O
A

P
Analytically a vector is represented by a letter with an arrow over it, as
A

and its magnitude is


denoted by
A

or A.
A scalar is a quantity having magnitude but no direction, e.g. mass, length, time and any real
number.
Vector algebra:
1. Two vectors A and B are equal if they have the same magnitude and direction regardless
of the position of their initial points. Thus . B A

2. A vector having direction opposite to that of vector


A

but having the same magnitude is


denoted by -
A

.
A

-
A

3. The sum or resultant of vectors


A

and
B

is a vector C

formed by placing the initial


point of
B

on the terminal point of


A

and then joining the initial point of


A

to the
terminal point of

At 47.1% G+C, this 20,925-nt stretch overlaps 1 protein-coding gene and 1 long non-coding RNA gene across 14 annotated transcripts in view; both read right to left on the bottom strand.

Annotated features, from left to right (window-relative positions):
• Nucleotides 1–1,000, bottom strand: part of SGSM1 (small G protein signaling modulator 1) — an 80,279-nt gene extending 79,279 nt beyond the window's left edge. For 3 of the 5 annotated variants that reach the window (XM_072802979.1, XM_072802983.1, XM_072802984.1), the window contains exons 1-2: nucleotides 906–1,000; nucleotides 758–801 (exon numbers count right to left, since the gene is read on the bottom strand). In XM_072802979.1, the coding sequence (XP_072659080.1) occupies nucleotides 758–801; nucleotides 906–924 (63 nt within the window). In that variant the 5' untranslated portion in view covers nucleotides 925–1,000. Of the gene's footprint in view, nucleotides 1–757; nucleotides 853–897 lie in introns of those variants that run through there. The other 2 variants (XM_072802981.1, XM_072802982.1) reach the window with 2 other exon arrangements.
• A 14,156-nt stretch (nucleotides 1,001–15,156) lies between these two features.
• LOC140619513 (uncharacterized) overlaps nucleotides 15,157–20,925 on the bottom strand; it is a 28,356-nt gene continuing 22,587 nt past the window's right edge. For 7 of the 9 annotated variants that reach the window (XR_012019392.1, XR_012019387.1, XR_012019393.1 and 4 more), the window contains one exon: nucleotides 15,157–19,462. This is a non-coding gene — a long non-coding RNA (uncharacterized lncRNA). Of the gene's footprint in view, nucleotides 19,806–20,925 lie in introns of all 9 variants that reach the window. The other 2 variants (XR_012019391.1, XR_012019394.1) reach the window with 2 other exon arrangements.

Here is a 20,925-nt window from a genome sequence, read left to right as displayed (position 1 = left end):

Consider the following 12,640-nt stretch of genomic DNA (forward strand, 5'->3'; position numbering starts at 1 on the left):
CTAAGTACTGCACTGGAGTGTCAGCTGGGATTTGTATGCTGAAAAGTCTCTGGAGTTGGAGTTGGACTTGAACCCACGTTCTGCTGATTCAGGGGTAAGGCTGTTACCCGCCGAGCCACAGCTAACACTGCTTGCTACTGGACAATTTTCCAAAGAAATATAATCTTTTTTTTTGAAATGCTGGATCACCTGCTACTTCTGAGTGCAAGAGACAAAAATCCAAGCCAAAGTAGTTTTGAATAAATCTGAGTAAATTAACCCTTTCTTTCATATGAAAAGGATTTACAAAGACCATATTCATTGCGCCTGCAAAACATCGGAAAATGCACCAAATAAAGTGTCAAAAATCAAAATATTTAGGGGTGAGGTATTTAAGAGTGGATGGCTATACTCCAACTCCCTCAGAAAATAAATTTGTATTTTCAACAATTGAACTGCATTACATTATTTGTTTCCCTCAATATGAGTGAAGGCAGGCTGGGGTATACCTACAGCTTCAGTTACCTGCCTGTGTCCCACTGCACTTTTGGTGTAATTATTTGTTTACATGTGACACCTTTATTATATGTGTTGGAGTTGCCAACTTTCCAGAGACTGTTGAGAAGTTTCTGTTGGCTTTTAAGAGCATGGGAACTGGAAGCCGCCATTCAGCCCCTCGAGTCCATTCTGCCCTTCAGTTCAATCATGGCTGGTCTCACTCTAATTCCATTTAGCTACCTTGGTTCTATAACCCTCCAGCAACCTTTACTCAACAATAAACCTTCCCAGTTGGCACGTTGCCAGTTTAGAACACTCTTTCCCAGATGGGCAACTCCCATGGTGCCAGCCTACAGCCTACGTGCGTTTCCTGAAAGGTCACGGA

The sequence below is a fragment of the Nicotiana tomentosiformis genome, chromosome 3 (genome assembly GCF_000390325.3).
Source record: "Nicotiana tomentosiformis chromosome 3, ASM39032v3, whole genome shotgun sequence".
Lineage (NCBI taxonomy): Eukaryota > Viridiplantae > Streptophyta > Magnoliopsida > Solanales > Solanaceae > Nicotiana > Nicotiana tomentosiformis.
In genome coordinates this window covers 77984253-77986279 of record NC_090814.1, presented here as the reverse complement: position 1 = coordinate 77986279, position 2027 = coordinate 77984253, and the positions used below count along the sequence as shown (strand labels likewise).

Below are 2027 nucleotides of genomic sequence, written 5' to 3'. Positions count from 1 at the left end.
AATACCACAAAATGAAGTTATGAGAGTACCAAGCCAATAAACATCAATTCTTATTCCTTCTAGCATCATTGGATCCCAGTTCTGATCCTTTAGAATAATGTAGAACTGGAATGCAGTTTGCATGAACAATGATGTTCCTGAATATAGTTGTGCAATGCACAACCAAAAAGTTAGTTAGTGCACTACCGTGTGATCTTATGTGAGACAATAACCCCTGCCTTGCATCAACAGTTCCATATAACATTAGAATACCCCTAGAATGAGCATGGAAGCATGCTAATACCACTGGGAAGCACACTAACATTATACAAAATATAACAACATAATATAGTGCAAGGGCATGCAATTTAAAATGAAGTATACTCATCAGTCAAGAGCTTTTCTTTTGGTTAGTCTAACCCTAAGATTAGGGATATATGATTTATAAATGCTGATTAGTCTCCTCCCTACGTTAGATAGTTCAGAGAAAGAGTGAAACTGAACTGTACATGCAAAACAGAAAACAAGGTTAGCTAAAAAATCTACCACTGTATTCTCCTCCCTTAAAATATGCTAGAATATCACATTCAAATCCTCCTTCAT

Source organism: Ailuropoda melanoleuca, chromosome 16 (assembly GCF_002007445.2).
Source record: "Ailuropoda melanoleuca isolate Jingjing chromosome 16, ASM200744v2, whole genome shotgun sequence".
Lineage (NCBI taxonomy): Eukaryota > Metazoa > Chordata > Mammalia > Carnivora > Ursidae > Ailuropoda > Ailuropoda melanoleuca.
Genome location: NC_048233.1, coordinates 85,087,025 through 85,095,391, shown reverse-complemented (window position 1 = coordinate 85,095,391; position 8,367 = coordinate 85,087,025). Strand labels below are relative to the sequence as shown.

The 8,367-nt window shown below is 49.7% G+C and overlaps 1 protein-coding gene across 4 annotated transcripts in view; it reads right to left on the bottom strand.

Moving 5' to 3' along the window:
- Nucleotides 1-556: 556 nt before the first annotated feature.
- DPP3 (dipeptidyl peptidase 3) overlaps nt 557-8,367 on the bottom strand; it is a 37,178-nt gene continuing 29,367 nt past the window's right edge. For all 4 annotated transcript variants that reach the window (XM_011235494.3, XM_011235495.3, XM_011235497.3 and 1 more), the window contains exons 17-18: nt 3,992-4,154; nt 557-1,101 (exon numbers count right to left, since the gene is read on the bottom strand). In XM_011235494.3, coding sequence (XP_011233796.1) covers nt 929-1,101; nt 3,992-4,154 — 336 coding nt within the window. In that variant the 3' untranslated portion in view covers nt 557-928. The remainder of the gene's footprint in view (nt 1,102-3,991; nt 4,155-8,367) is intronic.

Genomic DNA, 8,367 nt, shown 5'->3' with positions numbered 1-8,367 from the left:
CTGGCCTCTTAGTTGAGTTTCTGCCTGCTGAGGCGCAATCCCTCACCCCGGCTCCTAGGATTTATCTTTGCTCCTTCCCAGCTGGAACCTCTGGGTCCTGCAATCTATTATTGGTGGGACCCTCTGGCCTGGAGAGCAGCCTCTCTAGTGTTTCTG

B

, i.e. C

=
A

+
B

.
4.
A

-
B

=
A

+ (-
B

), the subtraction of
B

from
A

may be regarded as the addition


of -
B

to
A

. If
A

=
B

, then
A

-
B

is defined as the null or zero vector and is


represented by the symbol 0.
5. The product of a vector
A

by a scalar m is a vector m
A

with magnitude
m
times
the magnitude of
A

and with direction the same as or opposite to that of


A

, according
as m is positive or negative.
57
A

B A C

+
Laws of vector Algebra:
1.
A

+
B

=
B

+
A

commutative law for addition


2.
A

+ (
B

+C

) = (
A

+
B

)+C

Associative law for addition


3. m
A

=
A

m commutative law for multiplication


4. m(n
A

)= (mn)
A

Associative law for multiplication


Unit vector: A unit vector is a vector is a vector having unit magnitude, if
A

is a vector with
magnitude 0 A , then
A
A

is a unit vector having the same direction as